Published November 27, 2015
The $1.2 trillion in across the board budget cuts called "sequestration" -- beginning with $85 billion that is expected to kick in on March 1 -- is just what the doctor ordered: a detox protocol for a nation addicted to entitlement spending and bloated budgets in every facet of government.
No addict likes the idea of going into a detox unit. Why? Because it hurts. He knows that, while Librium or methadone will be used to make getting off drugs easier, the final result will be to leave his system without alcohol or heroin, and without the detox meds that mimic them. In the end, he will be left to face reality and deal with it, without false, chemical courage.
The way that detox works is to reduce addictive medication slowly, but surely—to taper off. With every reduction in Librium or methadone doses, the mind may react with anxiety, and the body may react with a rising pulse rate. While seizures are to be avoided (but are almost never fatal), the patient has to be made to understand that it won’t be painless to reverse the dependency on intoxicants for which he is responsible.
No pain, no gain.
The American drug of choice is wild partying with entitlement spending and bloated budgets in many government agencies and departments.
This drug has allowed our people to feel better than they should about their economic circumstances, their educational system, our ability to defend our nation and our own abilities to sustain our lifestyles—whether those lifestyles are propped up by free cell phones, or funny money Medicare insurance, or programs to bail out bankrupt companies and forgive home mortgages that people legally contracted to pay, or manic spending sprees on roads, bridges and federal buildings built with money printed by the Federal Reserve (which is an oxymoron).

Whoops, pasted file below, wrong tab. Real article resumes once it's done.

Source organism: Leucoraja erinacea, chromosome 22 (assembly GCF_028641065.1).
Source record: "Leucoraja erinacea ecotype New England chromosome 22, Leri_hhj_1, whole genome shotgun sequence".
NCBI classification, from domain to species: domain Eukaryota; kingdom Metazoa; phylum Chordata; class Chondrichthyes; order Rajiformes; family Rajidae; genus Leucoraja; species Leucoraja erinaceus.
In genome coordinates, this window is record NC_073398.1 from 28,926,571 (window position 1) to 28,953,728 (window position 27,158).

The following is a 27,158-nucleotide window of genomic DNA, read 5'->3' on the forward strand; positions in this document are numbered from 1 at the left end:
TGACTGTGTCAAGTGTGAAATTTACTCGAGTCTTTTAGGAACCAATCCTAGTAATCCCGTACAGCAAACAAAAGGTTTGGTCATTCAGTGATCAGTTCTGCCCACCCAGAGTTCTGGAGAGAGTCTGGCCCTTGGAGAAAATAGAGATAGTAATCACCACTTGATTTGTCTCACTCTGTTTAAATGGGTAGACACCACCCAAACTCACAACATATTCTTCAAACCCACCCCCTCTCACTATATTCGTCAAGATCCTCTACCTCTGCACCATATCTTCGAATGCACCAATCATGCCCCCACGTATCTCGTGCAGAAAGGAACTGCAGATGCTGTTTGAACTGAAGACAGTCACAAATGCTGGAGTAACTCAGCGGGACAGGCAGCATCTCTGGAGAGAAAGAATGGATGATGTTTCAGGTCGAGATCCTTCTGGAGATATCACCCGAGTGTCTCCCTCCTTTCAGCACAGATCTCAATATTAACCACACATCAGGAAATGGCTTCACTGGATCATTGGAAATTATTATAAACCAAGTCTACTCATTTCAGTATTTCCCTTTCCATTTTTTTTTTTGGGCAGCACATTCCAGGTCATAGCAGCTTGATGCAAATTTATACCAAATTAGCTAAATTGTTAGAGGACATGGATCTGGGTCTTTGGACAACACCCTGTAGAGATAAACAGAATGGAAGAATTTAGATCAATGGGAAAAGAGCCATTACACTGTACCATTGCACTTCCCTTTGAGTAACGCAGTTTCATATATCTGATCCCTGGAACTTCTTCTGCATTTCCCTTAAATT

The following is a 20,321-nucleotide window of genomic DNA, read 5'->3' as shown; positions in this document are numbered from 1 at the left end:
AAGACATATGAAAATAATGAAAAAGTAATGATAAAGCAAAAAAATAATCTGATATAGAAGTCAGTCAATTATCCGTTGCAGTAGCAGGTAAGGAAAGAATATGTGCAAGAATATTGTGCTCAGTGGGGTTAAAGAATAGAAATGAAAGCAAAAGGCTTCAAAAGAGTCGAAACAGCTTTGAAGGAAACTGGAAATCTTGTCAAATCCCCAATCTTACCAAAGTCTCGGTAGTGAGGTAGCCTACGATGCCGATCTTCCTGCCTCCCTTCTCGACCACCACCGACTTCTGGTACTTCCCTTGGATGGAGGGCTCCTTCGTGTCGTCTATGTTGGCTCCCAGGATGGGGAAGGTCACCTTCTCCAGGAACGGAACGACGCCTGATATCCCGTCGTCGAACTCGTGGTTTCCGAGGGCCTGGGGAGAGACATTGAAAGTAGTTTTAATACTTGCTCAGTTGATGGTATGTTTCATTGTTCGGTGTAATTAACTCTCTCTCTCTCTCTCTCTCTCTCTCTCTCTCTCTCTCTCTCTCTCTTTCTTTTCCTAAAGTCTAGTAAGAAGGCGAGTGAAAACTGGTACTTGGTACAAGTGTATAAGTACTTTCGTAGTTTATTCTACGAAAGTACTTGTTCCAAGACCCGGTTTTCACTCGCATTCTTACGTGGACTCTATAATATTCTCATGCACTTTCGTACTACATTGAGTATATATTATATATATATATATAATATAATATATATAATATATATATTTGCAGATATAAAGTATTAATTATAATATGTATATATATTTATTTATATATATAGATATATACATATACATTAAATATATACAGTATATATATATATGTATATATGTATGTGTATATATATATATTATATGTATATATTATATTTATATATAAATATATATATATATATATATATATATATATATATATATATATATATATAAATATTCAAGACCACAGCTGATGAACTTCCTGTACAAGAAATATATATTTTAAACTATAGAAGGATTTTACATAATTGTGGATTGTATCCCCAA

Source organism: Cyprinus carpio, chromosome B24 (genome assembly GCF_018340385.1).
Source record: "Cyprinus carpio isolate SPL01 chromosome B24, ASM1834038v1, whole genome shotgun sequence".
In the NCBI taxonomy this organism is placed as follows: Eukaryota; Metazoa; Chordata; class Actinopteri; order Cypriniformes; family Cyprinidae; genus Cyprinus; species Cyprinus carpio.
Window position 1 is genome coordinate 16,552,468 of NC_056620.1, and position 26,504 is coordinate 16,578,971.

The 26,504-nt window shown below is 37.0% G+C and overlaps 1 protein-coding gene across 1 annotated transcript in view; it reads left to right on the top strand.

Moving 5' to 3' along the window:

The only reason detox is any good, by the way, is that it can set the stage for a period of sobriety, making amends and coming up with strategies for living the truth, instead of living a lie.
This amounts to coming up with real solutions to problems, rather than dodging them by deluging them with more drugs. Genuine creativity is kindled by heartfelt desire, necessity and, often, some amount of suffering. It is short-circuited by slight of hand, laxity of mind and anything that artificially makes one believe things are better than they really are—like alcohol or marijuana or heroin or government handouts paid for with borrowed funds or fake currency.
Without access to the drugs of rampant entitlements, as we begin to get sober, we will have to be more creative in delivering needed services to those poor people who truly need help. We will need to be more creative in the ways in which we incentivize entrepreneurs to truly power our economy with courageous investment and bold ideas. We will need to be more creative in the ways we defend our country and spread liberty around the globe.
So, while sequestration (for which, you may read detoxification) will, perhaps, hurt, we should be more concerned if it does not. Because that would mean that we could have been detoxed faster, ridding ourselves of toxins sooner and demonstrating (no small thing) our resolve to bear some pain in order to make real gains.